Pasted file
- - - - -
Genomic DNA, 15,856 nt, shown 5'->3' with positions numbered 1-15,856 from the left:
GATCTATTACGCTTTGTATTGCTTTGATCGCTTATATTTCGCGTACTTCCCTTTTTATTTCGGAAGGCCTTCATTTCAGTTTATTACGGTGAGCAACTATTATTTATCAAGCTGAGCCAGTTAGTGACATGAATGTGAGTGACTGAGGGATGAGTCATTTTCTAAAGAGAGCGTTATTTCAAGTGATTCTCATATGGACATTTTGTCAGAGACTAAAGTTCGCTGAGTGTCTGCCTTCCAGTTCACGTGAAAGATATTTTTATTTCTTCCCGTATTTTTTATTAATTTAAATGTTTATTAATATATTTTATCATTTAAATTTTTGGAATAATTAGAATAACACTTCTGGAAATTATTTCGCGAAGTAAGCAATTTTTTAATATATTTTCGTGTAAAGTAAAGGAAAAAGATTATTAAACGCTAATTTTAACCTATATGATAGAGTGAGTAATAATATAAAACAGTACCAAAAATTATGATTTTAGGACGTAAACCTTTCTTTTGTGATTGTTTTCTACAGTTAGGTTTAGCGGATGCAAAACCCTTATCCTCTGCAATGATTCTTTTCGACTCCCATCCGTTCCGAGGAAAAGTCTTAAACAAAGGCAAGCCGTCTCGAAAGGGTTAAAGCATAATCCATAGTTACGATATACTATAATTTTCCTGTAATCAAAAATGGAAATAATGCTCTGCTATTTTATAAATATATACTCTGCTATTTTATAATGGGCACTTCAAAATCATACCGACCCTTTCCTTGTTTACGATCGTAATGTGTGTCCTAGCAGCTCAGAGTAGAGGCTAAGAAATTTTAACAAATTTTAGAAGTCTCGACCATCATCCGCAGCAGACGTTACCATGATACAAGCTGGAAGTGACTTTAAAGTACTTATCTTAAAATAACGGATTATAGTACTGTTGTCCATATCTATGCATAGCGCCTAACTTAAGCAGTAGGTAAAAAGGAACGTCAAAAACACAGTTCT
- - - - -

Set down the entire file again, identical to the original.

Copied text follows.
Genomic DNA, 15,856 nt, shown 5'->3' with positions numbered 1-15,856 from the left:
GATCTATTACGCTTTGTATTGCTTTGATCGCTTATATTTCGCGTACTTCCCTTTTTATTTCGGAAGGCCTTCATTTCAGTTTATTACGGTGAGCAACTATTATTTATCAAGCTGAGCCAGTTAGTGACATGAATGTGAGTGACTGAGGGATGAGTCATTTTCTAAAGAGAGCGTTATTTCAAGTGATTCTCATATGGACATTTTGTCAGAGACTAAAGTTCGCTGAGTGTCTGCCTTCCAGTTCACGTGAAAGATATTTTTATTTCTTCCCGTATTTTTTATTAATTTAAATGTTTATTAATATATTTTATCATTTAAATTTTTGGAATAATTAGAATAACACTTCTGGAAATTATTTCGCGAAGTAAGCAATTTTTTAATATATTTTCGTGTAAAGTAAAGGAAAAAGATTATTAAACGCTAATTTTAACCTATATGATAGAGTGAGTAATAATATAAAACAGTACCAAAAATTATGATTTTAGGACGTAAACCTTTCTTTTGTGATTGTTTTCTACAGTTAGGTTTAGCGGATGCAAAACCCTTATCCTCTGCAATGATTCTTTTCGACTCCCATCCGTTCCGAGGAAAAGTCTTAAACAAAGGCAAGCCGTCTCGAAAGGGTTAAAGCATAATCCATAGTTACGATATACTATAATTTTCCTGTAATCAAAAATGGAAATAATGCTCTGCTATTTTATAAATATATACTCTGCTATTTTATAATGGGCACTTCAAAATCATACCGACCCTTTCCTTGTTTACGATCGTAATGTGTGTCCTAGCAGCTCAGAGTAGAGGCTAAGAAATTTTAACAAATTTTAGAAGTCTCGACCATCATCCGCAGCAGACGTTACCATGATACAAGCTGGAAGTGACTTTAAAGTACTTATCTTAAAATAACGGATTATAGTACTGTTGTCCATATCTATGCATAGCGCCTAACTTAAGCAGTAGGTAAAAAGGAACGTCAAAAACACAGTTCT